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Racial and Environmental Justice at ‘Historic Inflection Point’

April 12, 2021 by Kate Michael
Black Lives Matter Plaza, Washington, D.C. (Photo by Dan McCue)

WASHINGTON — Senator Ed Markey remembers growing up and playing in his neighborhood about four blocks from the Malden River in Massachusetts. He would get near, but never in the river; he was taught not to swim in it from an early age. 

“Company after company used the Malden River as their own sewer,” Markey, D-Mass., lamented. “I still live there, but the river is cleaned up now.” 

Still, this lesson from his childhood was where he first understood there was a “sense that where communities of color or poorer people live, that’s where you can put the pollution.” And he has carried that concept with him — and rejected it — from boyhood warning to serving on the Senate Committee for Environment and Public Works. 

British Member of Parliament David Lammy also used his personal experience to connect the dots on the environmental and racial challenges that exist in constituencies like his in Tottenham, London. 

As he, Markey, and others gear up for the Leaders Summit on Climate later this month, and in turn the United Nations Climate Change Conference this November in Glasgow, the Center for American Progress brought them together to discuss their efforts toward a just, equitable, and sustainable future.

2020 was a turning point with the interlocking crises of climate change, racial justice, and the coronavirus pandemic threatening the health, safety, and well-being of communities, especially communities of color, around the world. 

“We are living through acute and intersecting crises, and the ties between these crises can no longer be ignored,” said Markey. 

Not only is the world experiencing more extreme weather conditions and deaths related to climate change around the world, but poorer communities and communities of color may be bearing the brunt of the trauma, often simultaneously and disproportionately negatively affected.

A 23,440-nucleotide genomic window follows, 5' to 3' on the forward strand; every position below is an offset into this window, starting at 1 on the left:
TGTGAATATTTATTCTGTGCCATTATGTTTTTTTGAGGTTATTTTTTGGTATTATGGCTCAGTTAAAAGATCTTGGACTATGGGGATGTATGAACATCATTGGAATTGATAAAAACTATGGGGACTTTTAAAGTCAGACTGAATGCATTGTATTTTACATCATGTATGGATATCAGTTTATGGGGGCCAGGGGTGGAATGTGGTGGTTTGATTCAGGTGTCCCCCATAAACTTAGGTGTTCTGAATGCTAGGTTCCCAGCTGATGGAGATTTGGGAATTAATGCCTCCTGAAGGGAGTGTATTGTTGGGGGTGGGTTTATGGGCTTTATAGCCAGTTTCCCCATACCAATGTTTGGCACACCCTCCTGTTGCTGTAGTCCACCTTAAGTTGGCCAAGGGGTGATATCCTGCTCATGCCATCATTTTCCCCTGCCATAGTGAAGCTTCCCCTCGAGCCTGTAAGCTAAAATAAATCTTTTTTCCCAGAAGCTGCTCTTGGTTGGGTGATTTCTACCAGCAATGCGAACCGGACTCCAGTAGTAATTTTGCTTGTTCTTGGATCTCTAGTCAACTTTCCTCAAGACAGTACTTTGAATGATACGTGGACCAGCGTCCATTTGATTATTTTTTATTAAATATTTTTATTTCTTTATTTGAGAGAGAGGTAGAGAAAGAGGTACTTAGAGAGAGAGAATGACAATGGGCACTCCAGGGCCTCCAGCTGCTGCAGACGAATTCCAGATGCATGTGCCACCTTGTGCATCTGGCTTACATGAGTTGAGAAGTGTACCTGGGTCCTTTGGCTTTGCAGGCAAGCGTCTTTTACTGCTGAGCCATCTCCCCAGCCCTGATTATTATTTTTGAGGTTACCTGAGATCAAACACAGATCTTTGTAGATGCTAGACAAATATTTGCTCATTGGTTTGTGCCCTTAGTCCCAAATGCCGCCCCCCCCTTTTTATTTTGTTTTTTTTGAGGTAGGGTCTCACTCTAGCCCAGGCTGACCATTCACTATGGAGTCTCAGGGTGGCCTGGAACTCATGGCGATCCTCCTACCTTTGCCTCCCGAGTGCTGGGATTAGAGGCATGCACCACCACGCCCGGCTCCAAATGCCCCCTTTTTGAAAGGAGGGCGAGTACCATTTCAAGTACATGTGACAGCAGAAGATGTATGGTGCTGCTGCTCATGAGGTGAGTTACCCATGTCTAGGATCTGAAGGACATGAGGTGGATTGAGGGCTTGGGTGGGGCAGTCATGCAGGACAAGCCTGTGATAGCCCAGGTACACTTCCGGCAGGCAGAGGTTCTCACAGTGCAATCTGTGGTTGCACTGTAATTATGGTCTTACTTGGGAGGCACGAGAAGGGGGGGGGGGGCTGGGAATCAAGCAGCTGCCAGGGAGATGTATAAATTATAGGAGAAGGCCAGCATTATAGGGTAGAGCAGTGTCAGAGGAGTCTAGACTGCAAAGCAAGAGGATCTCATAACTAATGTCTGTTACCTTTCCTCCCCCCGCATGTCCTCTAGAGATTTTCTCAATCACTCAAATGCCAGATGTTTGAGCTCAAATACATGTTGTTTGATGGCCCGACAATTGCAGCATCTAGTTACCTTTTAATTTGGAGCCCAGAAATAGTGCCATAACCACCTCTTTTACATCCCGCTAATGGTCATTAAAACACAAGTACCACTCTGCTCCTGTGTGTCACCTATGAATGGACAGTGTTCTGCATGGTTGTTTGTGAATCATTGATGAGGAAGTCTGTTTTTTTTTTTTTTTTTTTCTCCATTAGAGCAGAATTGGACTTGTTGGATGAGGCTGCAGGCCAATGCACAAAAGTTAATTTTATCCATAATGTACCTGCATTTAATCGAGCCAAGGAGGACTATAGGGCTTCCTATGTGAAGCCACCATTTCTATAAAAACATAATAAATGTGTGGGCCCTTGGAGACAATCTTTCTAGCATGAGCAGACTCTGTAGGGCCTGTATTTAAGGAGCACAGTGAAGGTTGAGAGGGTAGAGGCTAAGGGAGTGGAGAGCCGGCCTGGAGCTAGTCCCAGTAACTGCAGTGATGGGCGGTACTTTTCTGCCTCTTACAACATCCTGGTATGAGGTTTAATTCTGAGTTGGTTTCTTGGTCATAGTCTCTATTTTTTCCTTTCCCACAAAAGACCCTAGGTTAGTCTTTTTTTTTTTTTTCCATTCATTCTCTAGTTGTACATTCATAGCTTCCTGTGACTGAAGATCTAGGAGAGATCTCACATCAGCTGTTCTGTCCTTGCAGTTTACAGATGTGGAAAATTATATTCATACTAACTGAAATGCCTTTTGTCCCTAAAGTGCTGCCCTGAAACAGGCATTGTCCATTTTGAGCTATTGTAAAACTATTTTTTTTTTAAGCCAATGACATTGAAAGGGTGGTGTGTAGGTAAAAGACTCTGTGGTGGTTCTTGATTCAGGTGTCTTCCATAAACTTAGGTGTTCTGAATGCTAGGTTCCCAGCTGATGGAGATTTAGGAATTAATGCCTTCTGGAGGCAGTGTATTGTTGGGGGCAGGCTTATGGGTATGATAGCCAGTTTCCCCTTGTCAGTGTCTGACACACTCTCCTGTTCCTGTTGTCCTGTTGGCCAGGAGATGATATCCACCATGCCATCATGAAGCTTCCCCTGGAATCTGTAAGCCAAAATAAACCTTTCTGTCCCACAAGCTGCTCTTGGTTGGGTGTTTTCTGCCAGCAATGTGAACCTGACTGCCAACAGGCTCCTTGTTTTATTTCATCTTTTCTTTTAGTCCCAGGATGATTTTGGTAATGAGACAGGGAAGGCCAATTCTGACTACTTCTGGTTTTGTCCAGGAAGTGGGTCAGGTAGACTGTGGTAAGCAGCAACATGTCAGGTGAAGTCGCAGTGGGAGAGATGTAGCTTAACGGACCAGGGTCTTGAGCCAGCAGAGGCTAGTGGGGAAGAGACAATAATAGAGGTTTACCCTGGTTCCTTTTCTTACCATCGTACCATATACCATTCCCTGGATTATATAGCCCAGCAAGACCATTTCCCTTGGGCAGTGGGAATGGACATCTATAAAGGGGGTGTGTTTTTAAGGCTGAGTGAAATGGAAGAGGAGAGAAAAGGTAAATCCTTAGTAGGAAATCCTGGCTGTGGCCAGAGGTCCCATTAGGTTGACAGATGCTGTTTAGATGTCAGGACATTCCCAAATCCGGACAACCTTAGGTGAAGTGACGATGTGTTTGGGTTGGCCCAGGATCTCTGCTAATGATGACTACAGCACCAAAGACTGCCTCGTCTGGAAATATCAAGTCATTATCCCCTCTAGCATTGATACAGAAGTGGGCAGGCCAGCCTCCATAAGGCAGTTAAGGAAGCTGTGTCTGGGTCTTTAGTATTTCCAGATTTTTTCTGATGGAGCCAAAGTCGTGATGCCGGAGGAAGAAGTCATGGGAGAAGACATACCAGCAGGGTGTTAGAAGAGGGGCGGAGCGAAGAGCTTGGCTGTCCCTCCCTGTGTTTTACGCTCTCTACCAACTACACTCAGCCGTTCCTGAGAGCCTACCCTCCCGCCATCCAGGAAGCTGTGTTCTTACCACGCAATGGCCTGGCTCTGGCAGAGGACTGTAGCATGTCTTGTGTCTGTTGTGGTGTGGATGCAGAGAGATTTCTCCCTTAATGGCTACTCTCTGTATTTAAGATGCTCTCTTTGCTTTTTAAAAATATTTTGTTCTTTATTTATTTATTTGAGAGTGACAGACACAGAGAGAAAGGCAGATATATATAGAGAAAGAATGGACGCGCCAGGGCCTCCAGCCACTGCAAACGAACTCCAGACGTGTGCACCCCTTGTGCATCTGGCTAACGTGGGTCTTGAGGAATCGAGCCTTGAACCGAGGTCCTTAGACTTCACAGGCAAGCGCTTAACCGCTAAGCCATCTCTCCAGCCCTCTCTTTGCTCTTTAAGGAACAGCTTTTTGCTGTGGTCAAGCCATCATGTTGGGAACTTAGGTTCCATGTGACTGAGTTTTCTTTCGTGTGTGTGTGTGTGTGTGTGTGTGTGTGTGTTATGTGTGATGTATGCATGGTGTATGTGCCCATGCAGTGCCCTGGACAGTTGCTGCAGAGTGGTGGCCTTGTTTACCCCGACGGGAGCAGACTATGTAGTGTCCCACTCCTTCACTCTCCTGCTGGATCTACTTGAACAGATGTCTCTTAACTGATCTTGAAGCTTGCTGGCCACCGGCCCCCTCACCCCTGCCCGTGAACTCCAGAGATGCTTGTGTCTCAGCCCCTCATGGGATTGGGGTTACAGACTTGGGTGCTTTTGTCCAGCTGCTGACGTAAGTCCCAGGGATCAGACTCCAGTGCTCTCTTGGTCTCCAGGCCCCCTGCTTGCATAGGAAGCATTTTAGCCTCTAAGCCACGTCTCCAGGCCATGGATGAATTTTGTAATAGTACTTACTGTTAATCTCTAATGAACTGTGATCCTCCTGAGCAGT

As policymakers look for solutions, they are increasingly looking to take action on climate justice that directly intersects with economic and racial justice.

“Too often [racial concerns] are not seen really to be behind the climate change discussion,” Lammy said of the environmental movement. “Its leaders are usually White and rarely have focused on racial justice. But climate justice and the fight for racial justice go hand in hand.”

And both he and Markey look to take bold climate action that prioritizes equitable economic recovery. 

“The dominant narrative has been that environmental issues have been a kind of middle class luxury,” said Lammy, admitting that in the past the world “treated the environmental justice movement as slightly elitist… But it’s now the case where we don’t have to make climate action feel relevant to [other] people, because they are living it on a day to day basis.”

“At the moment, there are still some Baby Boomers who don’t get this stuff,” said Lammy, though “all across the world, young people are rising up and demanding that older generations [understand this needs to] be dealt with right now.”

Lammy admitted that, not just generationally, Europe was behind the curve. He wants to rectify the fact that poorer communities are exposed to more harmful particulate matter than their wealthier counterparts. “People of color have the lowest jobs, the cheapest housing, and live on the busiest, most polluted streets. And this same story is repeated across the world.” 

“The stark reality is that climate change is colonialism’s natural conclusion… and the legacy of exploitation and segregation looms large,” he said. “We’ve got to make some noise as we head up to COP.”

For his part, Markey will formally introduce the THRIVE Act this month. He calls the legislation “an economy-wide transformation to respond to the climate crisis” with an agenda to create a green infrastructure, with sustainable union jobs in environmental areas like green transit, energy, water, technology, farming, and more with specific investment in Black, Brown, and Indigenous communities. 

This latest modified iteration of a Green New Deal is popular with progressives who want greater infrastructure spending and investments that outline commitments to labor rights and robust climate policy that addresses socioeconomic and racial injustices. Still though, some say the cost is too high, and others that it is not ambitious enough.

“It polls well because the educational phase of this is over,” said Markey, “because people know everyone should have the chance to breathe unpolluted air and drink clean water.”

“Much of the CO2 in the atmosphere is red, white, and blue — and from Great Britain,” said Markey, reminding that much of the Earth’s environmental demise was sparked by First World nations. “You can’t preach temperance from a barstool.”

“We’re at a historic inflection point… We [both] know systemic problems require systemic solutions.” 

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